This Great Egg Idea is shared nearly verbatim from Janet Holler, Christian Ed Coordinator of Congregational Church of Excelsior, MN.
This is a Four-Station, Intergenerational Faith Formation event, chock-full of egg-related activities and learning!
You will need:
- Eggs for egg toss
- Cooking supplies for omelets
- Resurrection Story Eggs from Oriental Trading
- Egg Splat Balls from Oriental Trading
- Horton Hatches the Egg, Dr. Seuss
- Green Eggs and Ham, Dr. Seuss
- Yellow card stock for scripture words
- Rotten egg
- Kids bring their own egg drop entries
- Describe what an egg looks, feels, and smells like (have a rotten egg for comparison).
- Have the group generate a list of as many animals as they can think of that lay eggs.
- You might read Horton Hatches the Egg or Green Eggs and Ham, letting kids come up with the rhyming word at the end of each verse.
- Share the resurrection story using Resurrection Story Eggs: each egg has a symbol in it that helps explain the resurrection.
- Introduce the resurrection story from your favorite gospel to memorize. Read through it at least once (for future reference).
Activity #1: Egg Drop
Share instructions ahead of time for the “Eggceedingly Eggcellent Eggceptionally Eggciting Eggsclusive Egg Drop Eggs-hibit and Eggsperiment”:
- Place a whole raw egg in a container, no larger than 12″x12″.
- Using any materials desired (plastic, wood, metal, rubber, etc.), create a parachute, glider or wing system to support the egg (in its container), enabling it to be dropped from a height.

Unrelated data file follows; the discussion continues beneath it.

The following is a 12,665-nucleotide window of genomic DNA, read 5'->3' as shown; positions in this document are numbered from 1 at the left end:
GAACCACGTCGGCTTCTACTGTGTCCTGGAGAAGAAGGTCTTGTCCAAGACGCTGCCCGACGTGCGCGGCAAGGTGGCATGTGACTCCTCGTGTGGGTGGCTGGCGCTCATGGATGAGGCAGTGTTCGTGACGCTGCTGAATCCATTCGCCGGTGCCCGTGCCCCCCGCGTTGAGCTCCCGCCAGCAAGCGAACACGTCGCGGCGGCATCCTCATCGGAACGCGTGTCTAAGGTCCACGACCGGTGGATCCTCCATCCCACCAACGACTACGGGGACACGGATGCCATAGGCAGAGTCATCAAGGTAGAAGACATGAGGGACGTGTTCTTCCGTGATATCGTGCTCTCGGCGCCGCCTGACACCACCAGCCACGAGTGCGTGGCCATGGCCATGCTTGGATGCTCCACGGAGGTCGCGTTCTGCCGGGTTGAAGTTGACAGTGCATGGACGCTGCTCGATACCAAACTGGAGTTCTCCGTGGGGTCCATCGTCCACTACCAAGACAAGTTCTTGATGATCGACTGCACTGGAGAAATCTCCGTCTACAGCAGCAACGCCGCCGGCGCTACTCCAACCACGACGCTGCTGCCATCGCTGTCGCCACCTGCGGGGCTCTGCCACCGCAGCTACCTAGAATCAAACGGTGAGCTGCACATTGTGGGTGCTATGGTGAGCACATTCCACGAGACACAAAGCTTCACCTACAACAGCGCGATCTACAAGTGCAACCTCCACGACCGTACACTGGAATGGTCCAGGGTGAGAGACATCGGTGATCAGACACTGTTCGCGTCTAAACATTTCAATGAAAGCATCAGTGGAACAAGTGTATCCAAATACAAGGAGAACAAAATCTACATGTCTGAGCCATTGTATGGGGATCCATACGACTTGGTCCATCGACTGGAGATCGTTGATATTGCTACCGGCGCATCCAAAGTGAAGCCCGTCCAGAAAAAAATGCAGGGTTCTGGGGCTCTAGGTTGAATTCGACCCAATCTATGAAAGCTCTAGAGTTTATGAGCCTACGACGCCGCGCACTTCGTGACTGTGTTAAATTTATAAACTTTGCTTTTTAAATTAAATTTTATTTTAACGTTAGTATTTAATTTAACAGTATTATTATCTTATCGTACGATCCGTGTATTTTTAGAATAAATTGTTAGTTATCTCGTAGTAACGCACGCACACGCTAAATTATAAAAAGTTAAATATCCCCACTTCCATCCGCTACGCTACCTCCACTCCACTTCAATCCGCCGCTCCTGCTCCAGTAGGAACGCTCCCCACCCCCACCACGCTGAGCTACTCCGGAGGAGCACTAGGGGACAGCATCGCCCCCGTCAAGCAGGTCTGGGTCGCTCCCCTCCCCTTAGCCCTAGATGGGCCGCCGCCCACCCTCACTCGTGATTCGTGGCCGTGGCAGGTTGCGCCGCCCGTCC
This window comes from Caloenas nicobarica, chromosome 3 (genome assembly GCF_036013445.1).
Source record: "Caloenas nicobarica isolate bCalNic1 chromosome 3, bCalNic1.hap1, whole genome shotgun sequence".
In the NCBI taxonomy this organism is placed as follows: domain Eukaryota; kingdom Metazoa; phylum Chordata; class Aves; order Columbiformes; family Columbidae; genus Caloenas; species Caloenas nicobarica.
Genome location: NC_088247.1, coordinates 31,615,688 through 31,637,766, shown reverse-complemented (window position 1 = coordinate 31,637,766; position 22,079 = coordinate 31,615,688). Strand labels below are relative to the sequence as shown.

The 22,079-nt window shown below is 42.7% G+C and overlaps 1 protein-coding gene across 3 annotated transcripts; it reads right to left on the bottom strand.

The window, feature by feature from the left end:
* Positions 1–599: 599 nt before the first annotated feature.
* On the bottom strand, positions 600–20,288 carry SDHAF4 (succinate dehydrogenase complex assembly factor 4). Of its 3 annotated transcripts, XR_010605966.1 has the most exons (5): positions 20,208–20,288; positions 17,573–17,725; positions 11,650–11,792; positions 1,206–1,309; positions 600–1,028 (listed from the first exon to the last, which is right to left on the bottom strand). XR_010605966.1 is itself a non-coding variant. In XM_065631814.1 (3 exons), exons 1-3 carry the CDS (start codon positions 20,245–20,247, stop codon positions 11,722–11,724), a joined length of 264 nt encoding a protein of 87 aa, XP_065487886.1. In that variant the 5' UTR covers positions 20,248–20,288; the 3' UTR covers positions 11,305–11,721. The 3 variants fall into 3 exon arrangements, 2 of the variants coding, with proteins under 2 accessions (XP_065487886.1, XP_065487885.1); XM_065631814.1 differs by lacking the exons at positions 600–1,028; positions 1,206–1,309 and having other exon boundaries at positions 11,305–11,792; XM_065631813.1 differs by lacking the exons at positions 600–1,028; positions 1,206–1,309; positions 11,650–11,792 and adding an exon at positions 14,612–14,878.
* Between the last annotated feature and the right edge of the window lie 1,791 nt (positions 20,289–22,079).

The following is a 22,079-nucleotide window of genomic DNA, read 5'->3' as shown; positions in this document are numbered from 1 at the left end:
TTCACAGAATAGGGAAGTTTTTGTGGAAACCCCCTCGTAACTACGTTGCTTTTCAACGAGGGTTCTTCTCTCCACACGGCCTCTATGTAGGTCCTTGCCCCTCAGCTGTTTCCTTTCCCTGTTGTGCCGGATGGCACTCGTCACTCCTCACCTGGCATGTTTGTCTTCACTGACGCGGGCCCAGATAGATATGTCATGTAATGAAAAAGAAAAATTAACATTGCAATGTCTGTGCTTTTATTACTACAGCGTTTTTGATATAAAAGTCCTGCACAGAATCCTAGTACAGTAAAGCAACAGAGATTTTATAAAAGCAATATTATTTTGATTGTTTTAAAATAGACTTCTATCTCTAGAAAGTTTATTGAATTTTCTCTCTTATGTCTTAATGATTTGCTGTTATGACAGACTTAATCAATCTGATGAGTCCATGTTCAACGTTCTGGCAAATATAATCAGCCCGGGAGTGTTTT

- When Janet did this with her group, one of the kids packed their egg in Twinkies in a Tupperware container and it worked!
- Chute/Glider/Wing systems may emerge from the container as it falls as long as they are within the 12″x12″ measurement at the outset.
- The goal is for the egg to remain unbroken when dropped from 20 feet on a sidewalk (not from the church steeple!).
- No hard boiled eggs, please.
- Participants should be prepared to tell what’s in their container and why it should work.
- Adults are encouraged to make one, too.
Activity #2: Scripture Memory
- Write each word from the chosen memory verse on a different egg-shaped piece of yellow card stock.
- You might make more than one set.
- Participants put the words in correct order and see who is the fastest.
Activity #3: Cooking
- Invite a young adult who loves to cook to lead a cooking class making omelets.
- Whether social distancing in the same kitchen or via zoom, this could be a good time!
- Encourage parents to support younger participants with tasks that require cutting or cracking eggs.
- Teach older kids and adults how to crack an egg with one hand.
Activity #4: Egg Toss
- Start with just the Littles: they pick a partner and stand facing each other in a line
- Toss the gg.
- Take 1 step backwards.
- Keep tossing the egg, then stepping backwards.
- Players are “out” when their egg breaks.
- Then, each child picks an adult partner and play again.
- This may be best shared outside! (Which is great for distancing!)
- Review the Bible story using the egg-shaped cards (in order).
- When participants are able to recite the scripture from memory they get an Egg Splat Ball (or similar egg-related surprise).
- Discuss the parts of an egg as a religious symbol. These two helpful links (from Richard Rohr) were provided by Emily Meyer of The Ministry Lab.
- Relate this imagery to personal lives and how these ideas impact people, right now.
- Consider: What do we learn from the egg?
- Review the resurrection story using the eggs. See if Little can tell it.
- Teenagers share their cooking experience.
- Share the scripture together.
- End in prayer.
Thanks, Janet, for sharing!!! If you’ve got a Great Idea, we’d love to share it with others!